For Roll 19, I needed to read something tagged gothic for Haunted Mansion #19. I decided to pick up an older Mary Stewart that's been on my shelves for a long while - Wildfire at Midnight. Set in the Hebrides, on the Isle of Skye, this was an enjoyable old fashioned gothic romance full of murder and mountaineering. Mary Stewart knew how to tell a story, and while this wasn't as good as Nine Coaches Waiting, it was a fast, fun read. Only 224 pages long, this one was worth $3.00.

 

The Yard by Alex Grecian

 

Roll 20 put me on Paradise Pier #28, which called for a book set during the Victorian period. The first book I started wasn't doing anything for me, so I abandoned it, and decided to read The Yard by Alex Grecian, which is set in 1889 London, right on the heels of the Jack the Ripper murders. This one was full of anachronisms, but it was reasonably entertaining, although not as good as I had hoped, and one of the subplots annoyed the hell out of me. I already own the second book in the series, so I'll read on at some point. This one is 422 pages long, so the reward is $5.00.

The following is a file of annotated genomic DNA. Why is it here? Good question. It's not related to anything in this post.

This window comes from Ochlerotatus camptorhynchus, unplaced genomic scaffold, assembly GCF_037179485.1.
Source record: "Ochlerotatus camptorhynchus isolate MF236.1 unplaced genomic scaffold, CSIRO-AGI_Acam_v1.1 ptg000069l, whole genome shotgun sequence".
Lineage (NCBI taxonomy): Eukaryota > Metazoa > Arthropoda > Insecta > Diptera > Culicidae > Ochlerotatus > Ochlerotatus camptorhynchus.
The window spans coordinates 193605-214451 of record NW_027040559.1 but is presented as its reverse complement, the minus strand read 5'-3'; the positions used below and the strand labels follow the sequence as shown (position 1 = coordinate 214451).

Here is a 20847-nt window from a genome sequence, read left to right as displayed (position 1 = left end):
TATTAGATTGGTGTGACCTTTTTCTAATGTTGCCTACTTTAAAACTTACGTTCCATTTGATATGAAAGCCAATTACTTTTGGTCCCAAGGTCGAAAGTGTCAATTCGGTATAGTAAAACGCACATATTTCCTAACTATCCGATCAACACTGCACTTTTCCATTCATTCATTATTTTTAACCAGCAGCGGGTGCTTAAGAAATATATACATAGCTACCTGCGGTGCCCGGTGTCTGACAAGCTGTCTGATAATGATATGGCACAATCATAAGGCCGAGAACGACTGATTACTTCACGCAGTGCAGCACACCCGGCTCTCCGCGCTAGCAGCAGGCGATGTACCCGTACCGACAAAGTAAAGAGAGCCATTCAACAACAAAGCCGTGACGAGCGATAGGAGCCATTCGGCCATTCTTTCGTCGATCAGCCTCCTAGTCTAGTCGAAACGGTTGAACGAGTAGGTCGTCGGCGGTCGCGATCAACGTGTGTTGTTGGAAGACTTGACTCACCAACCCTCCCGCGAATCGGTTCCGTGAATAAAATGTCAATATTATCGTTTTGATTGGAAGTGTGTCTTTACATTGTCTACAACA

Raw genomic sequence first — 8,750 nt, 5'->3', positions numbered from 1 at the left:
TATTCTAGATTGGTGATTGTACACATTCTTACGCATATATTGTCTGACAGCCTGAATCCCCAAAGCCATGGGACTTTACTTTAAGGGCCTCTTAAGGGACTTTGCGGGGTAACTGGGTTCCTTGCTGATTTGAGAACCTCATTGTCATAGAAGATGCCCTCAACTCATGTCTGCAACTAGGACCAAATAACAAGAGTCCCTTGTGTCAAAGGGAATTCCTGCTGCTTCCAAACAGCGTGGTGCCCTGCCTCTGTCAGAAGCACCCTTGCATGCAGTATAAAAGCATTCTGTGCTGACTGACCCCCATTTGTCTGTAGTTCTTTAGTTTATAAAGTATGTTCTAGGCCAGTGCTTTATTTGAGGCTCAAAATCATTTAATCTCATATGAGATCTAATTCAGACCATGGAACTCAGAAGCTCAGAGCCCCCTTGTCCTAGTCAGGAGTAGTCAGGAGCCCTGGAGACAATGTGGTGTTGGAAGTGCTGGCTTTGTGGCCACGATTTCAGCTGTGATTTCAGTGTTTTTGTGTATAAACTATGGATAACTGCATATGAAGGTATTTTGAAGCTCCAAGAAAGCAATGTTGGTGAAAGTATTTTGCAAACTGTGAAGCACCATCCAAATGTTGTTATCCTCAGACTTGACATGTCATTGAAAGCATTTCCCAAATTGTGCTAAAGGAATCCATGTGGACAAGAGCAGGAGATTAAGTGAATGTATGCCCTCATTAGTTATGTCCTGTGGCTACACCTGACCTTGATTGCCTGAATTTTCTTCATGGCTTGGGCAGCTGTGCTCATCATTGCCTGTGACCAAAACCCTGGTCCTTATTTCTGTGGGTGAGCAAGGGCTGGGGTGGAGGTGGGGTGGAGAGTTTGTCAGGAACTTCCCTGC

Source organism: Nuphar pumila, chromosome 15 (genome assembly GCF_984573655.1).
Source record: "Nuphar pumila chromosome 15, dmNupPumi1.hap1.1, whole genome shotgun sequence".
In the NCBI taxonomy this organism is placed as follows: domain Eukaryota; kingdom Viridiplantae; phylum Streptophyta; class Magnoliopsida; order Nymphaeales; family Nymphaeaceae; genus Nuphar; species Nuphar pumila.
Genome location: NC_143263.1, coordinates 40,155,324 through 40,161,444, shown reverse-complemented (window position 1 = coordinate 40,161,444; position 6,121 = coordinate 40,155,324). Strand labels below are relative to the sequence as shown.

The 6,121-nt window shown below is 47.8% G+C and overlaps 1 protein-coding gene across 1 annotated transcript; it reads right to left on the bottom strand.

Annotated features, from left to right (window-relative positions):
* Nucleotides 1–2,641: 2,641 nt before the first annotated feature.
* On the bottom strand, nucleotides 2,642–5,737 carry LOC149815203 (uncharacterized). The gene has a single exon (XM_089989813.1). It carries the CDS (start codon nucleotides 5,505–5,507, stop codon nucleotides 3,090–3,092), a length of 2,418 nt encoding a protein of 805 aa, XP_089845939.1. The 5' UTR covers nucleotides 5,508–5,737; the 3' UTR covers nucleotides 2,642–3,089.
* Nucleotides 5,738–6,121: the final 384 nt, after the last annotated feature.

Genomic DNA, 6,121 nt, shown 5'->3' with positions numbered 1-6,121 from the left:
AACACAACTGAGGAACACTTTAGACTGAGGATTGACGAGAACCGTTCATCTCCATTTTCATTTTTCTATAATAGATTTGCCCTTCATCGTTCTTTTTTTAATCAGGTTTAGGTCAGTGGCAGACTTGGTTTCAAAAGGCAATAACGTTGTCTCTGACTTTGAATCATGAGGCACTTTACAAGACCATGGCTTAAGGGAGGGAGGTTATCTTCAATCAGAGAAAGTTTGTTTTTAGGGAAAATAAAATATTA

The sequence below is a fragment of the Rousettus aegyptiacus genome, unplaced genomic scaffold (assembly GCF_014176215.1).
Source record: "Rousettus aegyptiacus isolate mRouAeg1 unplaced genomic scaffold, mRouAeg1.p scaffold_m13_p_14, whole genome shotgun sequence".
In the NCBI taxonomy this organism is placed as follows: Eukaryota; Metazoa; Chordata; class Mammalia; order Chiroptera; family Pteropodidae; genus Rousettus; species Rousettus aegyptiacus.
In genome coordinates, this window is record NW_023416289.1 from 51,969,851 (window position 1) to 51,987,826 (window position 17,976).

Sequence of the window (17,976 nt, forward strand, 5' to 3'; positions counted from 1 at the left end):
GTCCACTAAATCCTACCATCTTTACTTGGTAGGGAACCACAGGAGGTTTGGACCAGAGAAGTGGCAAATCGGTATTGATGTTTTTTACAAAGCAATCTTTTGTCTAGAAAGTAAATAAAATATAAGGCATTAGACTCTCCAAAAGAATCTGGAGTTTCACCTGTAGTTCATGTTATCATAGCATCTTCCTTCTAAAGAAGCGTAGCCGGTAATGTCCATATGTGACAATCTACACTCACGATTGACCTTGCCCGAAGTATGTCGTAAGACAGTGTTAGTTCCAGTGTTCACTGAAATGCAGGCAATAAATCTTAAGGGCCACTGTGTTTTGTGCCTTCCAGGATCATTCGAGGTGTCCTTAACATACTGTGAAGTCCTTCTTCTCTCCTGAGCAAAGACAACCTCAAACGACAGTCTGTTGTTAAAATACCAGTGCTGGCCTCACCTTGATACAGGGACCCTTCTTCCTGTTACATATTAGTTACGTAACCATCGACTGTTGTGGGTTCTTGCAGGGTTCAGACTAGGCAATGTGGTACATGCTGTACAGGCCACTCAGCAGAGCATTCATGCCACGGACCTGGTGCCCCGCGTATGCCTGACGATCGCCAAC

My bank is: $100.00!

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text 2017-05-26 19:40
Updated BL-opoly: Rolls 18.1, 18.2 & 18.3 + extra rolls!
Faithful Place - Tana French
A Great Reckoning - Louise Penny
Pocket Apocalypse - Seanan McGuire
Wildfire at Midnight - Mary Stewart
By Gaslight: A Novel - Steven D. Price

Just in time for the long holiday weekend, I finished Partner in Crime for Roll 17, and then rolled doubles twice!